The development of target skills with a computer component
Eden Michelle Abramson, The University of Tennessee, United States
The University of Tennessee . Awarded
Existing research indicates that effective writing is critical to learning and that the use of computer technology in writing instruction can impact student performance. However, researchers have not provided information about the impact of computer-based programs on the acquisition of specific writing skills. To address the topic of specific skill acquisition, this study examined the impact of computer-based practice on a writing curriculum as measured by adjective and adverb usage in writing samples.
Participants were students from three seventh-grade English classes in an East Tennessee public school. They were randomly divided into two groups. On a weekly basis, each group alternated using pencil and paper and computer-based word processing for writing practice activities. Effective instructional components, such as feedback, scaffolding, and opportunities for active responding were included in both practice situations. Performance on pre-test and post-test writing tasks was measured.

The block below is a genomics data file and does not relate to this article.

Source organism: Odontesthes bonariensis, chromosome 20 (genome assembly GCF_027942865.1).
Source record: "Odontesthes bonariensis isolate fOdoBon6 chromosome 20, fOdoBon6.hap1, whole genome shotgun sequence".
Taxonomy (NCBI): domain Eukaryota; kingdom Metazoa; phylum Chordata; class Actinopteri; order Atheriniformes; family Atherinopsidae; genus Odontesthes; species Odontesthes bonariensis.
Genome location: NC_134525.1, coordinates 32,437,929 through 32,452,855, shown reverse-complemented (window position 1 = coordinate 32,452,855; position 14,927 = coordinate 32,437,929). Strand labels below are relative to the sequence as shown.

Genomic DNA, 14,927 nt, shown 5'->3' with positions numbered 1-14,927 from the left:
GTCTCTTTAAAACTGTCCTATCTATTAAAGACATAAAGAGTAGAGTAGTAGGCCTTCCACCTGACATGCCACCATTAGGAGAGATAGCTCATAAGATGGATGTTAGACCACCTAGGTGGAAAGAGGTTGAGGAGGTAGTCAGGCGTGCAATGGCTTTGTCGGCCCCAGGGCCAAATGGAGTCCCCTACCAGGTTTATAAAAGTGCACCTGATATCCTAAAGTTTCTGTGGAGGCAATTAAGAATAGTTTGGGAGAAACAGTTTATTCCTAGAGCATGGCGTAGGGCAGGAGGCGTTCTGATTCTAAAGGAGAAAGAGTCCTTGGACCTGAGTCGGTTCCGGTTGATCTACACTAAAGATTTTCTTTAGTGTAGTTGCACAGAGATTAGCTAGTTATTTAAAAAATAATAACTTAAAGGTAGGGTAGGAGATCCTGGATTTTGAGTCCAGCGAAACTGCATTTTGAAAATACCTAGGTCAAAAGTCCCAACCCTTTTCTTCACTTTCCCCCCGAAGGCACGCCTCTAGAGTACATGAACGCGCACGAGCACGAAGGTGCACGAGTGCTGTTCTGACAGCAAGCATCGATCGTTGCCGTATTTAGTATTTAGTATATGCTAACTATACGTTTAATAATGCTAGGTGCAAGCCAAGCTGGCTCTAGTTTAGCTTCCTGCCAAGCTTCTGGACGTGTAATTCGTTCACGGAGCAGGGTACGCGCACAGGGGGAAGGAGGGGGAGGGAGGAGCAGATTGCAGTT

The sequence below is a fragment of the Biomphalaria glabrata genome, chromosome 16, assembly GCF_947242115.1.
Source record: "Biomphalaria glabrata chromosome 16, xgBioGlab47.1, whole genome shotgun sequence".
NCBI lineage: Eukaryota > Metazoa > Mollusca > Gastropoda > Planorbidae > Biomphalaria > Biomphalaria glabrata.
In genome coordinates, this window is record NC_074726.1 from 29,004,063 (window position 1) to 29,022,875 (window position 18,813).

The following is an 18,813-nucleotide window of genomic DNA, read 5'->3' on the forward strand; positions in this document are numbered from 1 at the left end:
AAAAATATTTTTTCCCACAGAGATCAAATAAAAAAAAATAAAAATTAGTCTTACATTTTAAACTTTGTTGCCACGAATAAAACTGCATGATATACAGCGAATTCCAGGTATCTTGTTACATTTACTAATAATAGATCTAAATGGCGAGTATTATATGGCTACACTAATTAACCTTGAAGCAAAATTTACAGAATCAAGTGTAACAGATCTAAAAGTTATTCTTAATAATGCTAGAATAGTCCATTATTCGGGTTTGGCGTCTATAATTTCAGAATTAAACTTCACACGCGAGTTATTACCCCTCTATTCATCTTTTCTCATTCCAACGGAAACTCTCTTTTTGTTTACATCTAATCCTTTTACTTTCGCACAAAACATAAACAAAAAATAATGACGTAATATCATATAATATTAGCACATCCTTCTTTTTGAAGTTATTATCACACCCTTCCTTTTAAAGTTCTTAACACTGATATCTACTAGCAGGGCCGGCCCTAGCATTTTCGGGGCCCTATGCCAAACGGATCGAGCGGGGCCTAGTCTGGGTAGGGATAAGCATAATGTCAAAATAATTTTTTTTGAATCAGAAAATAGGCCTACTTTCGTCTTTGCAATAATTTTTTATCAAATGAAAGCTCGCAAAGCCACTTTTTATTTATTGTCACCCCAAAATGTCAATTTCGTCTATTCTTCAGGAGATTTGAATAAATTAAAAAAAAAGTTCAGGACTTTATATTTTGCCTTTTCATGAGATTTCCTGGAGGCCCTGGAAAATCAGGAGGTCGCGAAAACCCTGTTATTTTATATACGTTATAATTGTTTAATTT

The results indicate that the difference in overall adjective and adverb use, as well as word count, between the two practice options was not significant. However, adverb use increased for both groups from pre-test to post-test writing samples. These results suggest that practice opportunities can enhance the use of recently learned writing skills and that the effectiveness of these practice opportunities is similar across pencil and paper and computer-based responding. The discussion focuses on limitations of the current study and directions for future research.
Abramson, E.M. The development of target skills with a computer component. Ph.D. thesis, The University of Tennessee.
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